By Chris Dowell
Seattle Architect, Tiscareno Associates
From design architects and engineers, to subcontractors and real estate developers, it is imperative that the many stakeholders involved in the construction planning and execution of multifamily architecture, affordable housing architecture, or mixed use architecture design, effectively coordinate to maximize efficiency and ensure streamlined delivery within the real estate development process.
The worst time to learn of conflicts — for example, discovering that the planned route of the mechanical ventilation system is being blocked by a structural element— is during construction. Such conflicts can literally bring work to a halt, and lead multifamily architects, such as ourselves, back to the drawing board, causing disruptions to schedule and budget, critical path components within the real estate development process.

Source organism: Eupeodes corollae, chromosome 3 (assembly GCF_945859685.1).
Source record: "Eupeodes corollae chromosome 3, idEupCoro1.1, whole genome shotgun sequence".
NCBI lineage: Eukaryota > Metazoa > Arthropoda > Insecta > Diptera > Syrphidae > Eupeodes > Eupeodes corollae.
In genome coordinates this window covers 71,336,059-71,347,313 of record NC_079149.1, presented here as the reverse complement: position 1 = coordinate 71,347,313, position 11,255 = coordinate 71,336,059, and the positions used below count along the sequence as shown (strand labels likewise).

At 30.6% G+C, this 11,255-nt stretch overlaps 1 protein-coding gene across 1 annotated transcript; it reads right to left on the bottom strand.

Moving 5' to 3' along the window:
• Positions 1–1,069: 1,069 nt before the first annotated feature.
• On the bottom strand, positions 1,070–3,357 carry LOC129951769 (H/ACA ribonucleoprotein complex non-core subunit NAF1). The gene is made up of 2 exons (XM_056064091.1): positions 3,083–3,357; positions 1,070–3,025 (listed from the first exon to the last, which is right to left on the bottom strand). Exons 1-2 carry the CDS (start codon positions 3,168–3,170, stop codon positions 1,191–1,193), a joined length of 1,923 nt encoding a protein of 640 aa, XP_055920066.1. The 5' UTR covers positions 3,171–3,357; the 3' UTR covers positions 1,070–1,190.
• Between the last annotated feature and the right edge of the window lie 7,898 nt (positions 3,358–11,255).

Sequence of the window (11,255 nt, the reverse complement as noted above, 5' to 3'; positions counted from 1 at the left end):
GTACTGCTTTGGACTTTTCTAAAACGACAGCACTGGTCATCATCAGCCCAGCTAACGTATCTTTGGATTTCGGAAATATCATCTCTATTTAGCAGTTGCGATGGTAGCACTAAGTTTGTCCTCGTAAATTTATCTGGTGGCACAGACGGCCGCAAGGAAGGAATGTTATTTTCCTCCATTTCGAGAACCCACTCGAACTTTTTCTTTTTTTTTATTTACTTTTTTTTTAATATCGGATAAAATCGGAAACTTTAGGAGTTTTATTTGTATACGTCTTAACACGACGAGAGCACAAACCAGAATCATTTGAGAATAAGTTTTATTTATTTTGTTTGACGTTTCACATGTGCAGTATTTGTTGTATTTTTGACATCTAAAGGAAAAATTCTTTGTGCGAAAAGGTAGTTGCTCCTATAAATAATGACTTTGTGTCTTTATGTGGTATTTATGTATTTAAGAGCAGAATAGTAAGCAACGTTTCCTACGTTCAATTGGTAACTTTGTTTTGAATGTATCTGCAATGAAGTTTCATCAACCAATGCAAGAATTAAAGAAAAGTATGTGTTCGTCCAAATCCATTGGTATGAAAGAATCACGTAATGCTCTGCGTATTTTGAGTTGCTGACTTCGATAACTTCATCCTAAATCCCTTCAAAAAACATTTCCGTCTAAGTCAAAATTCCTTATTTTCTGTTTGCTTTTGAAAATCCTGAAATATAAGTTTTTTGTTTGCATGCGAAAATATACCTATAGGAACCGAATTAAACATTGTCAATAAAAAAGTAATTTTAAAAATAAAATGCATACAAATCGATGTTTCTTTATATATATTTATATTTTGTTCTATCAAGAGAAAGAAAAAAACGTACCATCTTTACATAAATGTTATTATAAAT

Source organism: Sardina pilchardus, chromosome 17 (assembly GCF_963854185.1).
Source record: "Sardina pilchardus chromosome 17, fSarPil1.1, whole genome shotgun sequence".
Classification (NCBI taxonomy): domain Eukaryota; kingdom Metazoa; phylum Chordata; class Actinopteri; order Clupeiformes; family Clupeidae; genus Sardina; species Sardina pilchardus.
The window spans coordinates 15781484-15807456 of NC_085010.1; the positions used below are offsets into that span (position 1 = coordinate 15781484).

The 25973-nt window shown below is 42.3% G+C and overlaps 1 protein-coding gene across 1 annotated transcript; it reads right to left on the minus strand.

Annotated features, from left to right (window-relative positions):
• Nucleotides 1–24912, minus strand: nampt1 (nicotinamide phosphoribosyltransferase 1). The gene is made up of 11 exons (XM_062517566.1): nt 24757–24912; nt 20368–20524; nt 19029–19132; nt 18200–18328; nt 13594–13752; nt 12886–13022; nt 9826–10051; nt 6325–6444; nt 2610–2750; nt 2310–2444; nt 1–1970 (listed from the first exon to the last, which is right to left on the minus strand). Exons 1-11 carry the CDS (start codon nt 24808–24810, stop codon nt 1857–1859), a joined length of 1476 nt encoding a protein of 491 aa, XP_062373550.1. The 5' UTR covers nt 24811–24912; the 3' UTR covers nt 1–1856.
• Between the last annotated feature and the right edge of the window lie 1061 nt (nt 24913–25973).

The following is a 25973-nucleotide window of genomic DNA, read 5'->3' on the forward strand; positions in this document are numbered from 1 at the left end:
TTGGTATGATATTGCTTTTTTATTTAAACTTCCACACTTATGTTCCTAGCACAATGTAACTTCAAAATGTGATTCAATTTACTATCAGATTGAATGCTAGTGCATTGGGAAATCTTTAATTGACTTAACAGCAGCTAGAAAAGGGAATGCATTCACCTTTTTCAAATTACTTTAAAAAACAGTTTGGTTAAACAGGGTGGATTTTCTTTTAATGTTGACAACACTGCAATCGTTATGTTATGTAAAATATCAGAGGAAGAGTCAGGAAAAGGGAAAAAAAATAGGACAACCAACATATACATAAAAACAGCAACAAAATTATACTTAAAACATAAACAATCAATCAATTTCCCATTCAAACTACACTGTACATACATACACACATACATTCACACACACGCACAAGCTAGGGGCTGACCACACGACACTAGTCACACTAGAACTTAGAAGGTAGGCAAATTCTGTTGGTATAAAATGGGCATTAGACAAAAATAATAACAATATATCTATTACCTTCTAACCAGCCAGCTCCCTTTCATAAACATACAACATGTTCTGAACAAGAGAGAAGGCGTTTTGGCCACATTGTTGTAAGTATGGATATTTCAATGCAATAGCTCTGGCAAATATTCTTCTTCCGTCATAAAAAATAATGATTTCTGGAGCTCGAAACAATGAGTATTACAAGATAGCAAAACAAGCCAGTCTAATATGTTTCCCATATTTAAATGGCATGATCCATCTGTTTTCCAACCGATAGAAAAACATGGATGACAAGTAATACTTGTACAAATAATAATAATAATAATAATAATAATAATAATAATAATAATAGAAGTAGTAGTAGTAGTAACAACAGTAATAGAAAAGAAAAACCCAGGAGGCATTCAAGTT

To avoid timely and costly setbacks, methodical document coordination is critical long before construction hardhats arrive on the scene. At our Seattle architecture firm, drawing coordination starts by using software such as Autodesk Revit or BIM 360. BIM, short for Building Information Modeling, is a 3D modeling tool that allows for collaboration across many disciplines. As urban design architects, our technical competency and proactive collaboration approach to design coordination opens clear lines of communication, and ensures consistency and accuracy across drawings, designs, and specifications. Led by one of our core values to align the interests of project stakeholders, we ensure that there are no conflicts between all consultant plans well before the beginning of construction.
When executed well, successful document coordination can reduce the number of requests for information (RFIs) and maximize efficiency in the field. At Tiscareno Associates, where we manage multiple urban design architecture projects, we strictly adhere to a rigorous process to make sure project documentation is well coordinated.
Here are 3 essential steps for maximizing efficiency in the real estate development process:
1. Develop a project team communication plan